Herring Shoes, Shoe style guide

Benefits of Derby shoes and boots

10 April 2024

To work out if you would benefit from Derby footwear or not, we need to remind you of what they are. Shoe manufacturers and retailers often compare them to Oxfords to distinguish the difference.

While not considered as elegant as its Oxford counterpart, the Derby, also known as a Gibson or Blucher, is still steeped in history, favoured by the Earl of Derby back in the day and as a popular hunting and sporting shoe in the mid-19th century.

But why? It’s all about the quarters and the vamp. The quarters are sewn on top of the vamp with the eyelets then sewn on top of the quarters to achieve the Derby’s open lacing system.

Here is where the benefits lie. The construction of the Derby shoe means there is a slight gap even when the shoes are laced up to allow for wider feet. They are also more accommodating of higher insteps or orthotics. They offer more comfort, especially if your feet tend to swell.

But that does not mean they are clumpy and ugly or even less formal. It’s all about choosing the right type of Derby shoe or boot. Let’s take a look.

Formal Derby shoes and boots
In my opinion, the Carroll is the most elegant of our formal Derby shoes. It is unfussy with an elongated toe with the quarters, sporting just three eyelets, a real feature of the shoe. The Godwine has a split French toe with a hand-stitched butted apron and five eyelets. It’s a fine-looking shoe! If you prefer a tan shade, our Westport grain calf shoe will look good with navy or grey trousers.

If you prefer an elegant boot, then your wider feet do not have to miss out either. The Mawdsley in a rosewood calk is, frankly, stunning. Very sleek with a leather sole and a lacing system that incorporates both eyelets and hooks. I am a fan of the Brienz too. This has a rubber sole plus another hand-stitched butted apron made from a beautiful burgundy polished leather.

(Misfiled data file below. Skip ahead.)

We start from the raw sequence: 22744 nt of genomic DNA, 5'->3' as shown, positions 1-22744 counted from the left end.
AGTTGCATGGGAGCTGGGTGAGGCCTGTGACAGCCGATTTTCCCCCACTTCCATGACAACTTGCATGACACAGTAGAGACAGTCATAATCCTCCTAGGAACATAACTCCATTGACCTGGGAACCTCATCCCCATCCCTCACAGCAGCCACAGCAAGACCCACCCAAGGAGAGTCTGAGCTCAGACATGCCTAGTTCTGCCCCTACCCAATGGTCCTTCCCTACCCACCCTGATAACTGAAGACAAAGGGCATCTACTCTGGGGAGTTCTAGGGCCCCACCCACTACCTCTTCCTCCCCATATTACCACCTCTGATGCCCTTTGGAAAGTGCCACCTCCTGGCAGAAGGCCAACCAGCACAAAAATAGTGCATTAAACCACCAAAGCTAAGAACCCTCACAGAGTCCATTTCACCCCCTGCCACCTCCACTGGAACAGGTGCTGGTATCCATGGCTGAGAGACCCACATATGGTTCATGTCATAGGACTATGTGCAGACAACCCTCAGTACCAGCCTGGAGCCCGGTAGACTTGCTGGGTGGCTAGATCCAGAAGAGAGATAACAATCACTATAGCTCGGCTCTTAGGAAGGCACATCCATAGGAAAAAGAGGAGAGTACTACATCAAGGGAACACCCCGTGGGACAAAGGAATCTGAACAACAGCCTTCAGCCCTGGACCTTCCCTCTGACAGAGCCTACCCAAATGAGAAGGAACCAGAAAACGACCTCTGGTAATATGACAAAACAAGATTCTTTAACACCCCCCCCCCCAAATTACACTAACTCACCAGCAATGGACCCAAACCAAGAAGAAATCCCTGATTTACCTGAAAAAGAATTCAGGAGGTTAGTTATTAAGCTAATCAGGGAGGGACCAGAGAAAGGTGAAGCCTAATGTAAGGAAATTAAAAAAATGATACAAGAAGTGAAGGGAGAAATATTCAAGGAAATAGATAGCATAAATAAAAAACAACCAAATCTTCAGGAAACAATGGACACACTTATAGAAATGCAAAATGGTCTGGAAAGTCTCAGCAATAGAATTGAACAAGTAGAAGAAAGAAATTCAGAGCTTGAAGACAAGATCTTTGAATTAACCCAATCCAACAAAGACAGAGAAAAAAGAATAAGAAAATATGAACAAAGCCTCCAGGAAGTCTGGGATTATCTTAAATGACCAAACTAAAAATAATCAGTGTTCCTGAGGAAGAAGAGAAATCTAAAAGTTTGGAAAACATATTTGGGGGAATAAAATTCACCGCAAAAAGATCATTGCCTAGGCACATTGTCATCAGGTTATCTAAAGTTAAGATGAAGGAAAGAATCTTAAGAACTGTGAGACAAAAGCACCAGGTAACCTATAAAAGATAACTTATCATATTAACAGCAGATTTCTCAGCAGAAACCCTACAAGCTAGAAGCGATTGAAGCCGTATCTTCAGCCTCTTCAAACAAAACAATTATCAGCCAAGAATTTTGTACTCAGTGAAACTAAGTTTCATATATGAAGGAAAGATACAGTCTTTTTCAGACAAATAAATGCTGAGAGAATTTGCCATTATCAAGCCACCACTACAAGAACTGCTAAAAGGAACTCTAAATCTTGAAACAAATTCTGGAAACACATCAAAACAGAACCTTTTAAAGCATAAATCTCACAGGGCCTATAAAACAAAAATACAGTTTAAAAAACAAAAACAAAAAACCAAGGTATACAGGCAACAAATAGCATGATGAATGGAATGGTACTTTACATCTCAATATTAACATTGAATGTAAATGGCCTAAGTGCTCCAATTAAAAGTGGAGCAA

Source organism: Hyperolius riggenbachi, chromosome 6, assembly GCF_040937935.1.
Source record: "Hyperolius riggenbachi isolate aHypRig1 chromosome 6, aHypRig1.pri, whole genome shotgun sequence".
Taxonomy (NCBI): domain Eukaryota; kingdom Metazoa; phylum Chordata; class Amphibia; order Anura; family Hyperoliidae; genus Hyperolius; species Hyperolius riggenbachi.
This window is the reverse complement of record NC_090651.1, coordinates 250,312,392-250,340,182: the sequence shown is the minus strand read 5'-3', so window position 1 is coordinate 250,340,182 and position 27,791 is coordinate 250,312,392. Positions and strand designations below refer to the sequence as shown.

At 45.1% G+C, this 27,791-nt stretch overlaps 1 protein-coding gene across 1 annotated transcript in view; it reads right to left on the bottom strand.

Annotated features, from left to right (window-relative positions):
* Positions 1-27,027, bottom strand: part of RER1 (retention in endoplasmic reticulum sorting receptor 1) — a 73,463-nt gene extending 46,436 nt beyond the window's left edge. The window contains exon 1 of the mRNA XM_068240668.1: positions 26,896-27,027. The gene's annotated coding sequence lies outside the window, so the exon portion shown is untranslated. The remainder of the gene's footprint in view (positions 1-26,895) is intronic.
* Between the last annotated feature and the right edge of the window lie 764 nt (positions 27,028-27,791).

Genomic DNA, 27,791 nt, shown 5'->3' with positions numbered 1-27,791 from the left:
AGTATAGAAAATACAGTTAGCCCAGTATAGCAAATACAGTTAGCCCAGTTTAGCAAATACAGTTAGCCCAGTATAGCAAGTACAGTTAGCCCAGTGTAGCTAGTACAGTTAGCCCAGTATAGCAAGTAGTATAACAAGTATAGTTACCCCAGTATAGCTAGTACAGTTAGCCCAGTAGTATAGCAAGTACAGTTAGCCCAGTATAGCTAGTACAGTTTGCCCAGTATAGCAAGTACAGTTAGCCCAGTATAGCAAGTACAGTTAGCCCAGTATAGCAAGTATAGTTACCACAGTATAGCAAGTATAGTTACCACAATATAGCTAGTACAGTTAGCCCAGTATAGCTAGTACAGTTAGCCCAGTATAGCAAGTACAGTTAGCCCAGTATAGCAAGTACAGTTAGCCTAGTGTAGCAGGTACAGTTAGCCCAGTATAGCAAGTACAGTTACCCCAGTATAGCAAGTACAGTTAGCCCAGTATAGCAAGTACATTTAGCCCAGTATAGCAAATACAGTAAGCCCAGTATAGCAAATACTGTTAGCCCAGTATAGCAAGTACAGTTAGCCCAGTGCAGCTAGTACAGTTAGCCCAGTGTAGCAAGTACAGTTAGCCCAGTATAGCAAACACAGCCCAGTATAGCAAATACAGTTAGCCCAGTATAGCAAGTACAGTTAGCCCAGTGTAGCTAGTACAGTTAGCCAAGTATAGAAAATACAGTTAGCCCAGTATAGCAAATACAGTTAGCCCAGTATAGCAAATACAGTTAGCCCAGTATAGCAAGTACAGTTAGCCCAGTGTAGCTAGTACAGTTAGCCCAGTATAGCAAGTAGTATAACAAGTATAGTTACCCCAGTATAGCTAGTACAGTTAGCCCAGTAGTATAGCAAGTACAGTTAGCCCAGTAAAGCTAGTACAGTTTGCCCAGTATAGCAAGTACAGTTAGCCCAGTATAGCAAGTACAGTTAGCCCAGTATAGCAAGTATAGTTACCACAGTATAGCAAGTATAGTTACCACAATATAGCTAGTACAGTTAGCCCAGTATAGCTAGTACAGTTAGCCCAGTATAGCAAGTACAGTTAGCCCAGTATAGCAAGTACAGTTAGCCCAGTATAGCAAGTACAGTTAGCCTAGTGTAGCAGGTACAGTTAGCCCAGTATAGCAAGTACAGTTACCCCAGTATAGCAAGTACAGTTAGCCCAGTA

Casual Derby shoes and boots
Hopefully, I have convinced you that the Derby style has a place in a formal environment, but its roots were firmly embedded in countryside pursuits, hence why there are plenty of Derby brogues. While the leather-soled versions can still be elegant, the rubber soles make for a chunkier style. See the Chippenham in cedar calf for a man-about-town vibe or the Kirkoswold for a country squire look.

For boots, we have added tweed to brogue detail to create our favourite Exmoor style that has been a best-seller for years while the Corsham and Ambleside are more classic brogues.

New Derby shoes and boots

The Daniel and the Bernwood

We are always looking to reinvent traditional styles and we have most recently worked with the Northamptonshire-based craftsmen and women at Tricker’s to produce new limited edition Derby styles.

The Bernwood boot has been made from a fantastic waterproof suede, known as hydro nubuck, in whisky and dark brown. Tricker’s have also applied a lightweight Vibram sole to maintain the chunky look without being so heavy. This is an excellent weekender.

The Daniel is the shoe version, also made by Tricker’s. I think these would work well in a more casual office environment with chinos or jeans. These are limited edition too, so they are a little bit special.

While Derby footwear will undoubtedly be more comfortable for some, they look good too. You just need to choose the right style. Have a browse here.

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